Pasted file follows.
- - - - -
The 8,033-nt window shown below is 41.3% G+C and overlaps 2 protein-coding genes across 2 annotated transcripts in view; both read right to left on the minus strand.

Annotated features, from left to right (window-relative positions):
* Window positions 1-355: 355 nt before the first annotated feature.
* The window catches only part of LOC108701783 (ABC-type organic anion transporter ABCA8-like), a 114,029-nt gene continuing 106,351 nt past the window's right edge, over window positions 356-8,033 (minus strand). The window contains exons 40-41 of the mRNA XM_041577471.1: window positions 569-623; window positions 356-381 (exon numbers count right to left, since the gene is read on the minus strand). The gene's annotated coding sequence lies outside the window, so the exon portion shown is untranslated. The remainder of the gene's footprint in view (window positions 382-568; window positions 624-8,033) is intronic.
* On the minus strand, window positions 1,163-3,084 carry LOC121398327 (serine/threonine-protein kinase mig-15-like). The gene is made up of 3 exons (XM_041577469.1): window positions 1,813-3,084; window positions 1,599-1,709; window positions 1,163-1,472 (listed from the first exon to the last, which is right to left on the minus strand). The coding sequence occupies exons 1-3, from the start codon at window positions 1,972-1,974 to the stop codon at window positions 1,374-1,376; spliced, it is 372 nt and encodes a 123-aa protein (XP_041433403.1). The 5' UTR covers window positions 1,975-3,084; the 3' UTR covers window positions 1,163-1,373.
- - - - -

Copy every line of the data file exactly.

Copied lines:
The 8,033-nt window shown below is 41.3% G+C and overlaps 2 protein-coding genes across 2 annotated transcripts in view; both read right to left on the minus strand.

Annotated features, from left to right (window-relative positions):
* Window positions 1-355: 355 nt before the first annotated feature.
* The window catches only part of LOC108701783 (ABC-type organic anion transporter ABCA8-like), a 114,029-nt gene continuing 106,351 nt past the window's right edge, over window positions 356-8,033 (minus strand). The window contains exons 40-41 of the mRNA XM_041577471.1: window positions 569-623; window positions 356-381 (exon numbers count right to left, since the gene is read on the minus strand). The gene's annotated coding sequence lies outside the window, so the exon portion shown is untranslated. The remainder of the gene's footprint in view (window positions 382-568; window positions 624-8,033) is intronic.
* On the minus strand, window positions 1,163-3,084 carry LOC121398327 (serine/threonine-protein kinase mig-15-like). The gene is made up of 3 exons (XM_041577469.1): window positions 1,813-3,084; window positions 1,599-1,709; window positions 1,163-1,472 (listed from the first exon to the last, which is right to left on the minus strand). The coding sequence occupies exons 1-3, from the start codon at window positions 1,972-1,974 to the stop codon at window positions 1,374-1,376; spliced, it is 372 nt and encodes a 123-aa protein (XP_041433403.1). The 5' UTR covers window positions 1,975-3,084; the 3' UTR covers window positions 1,163-1,373.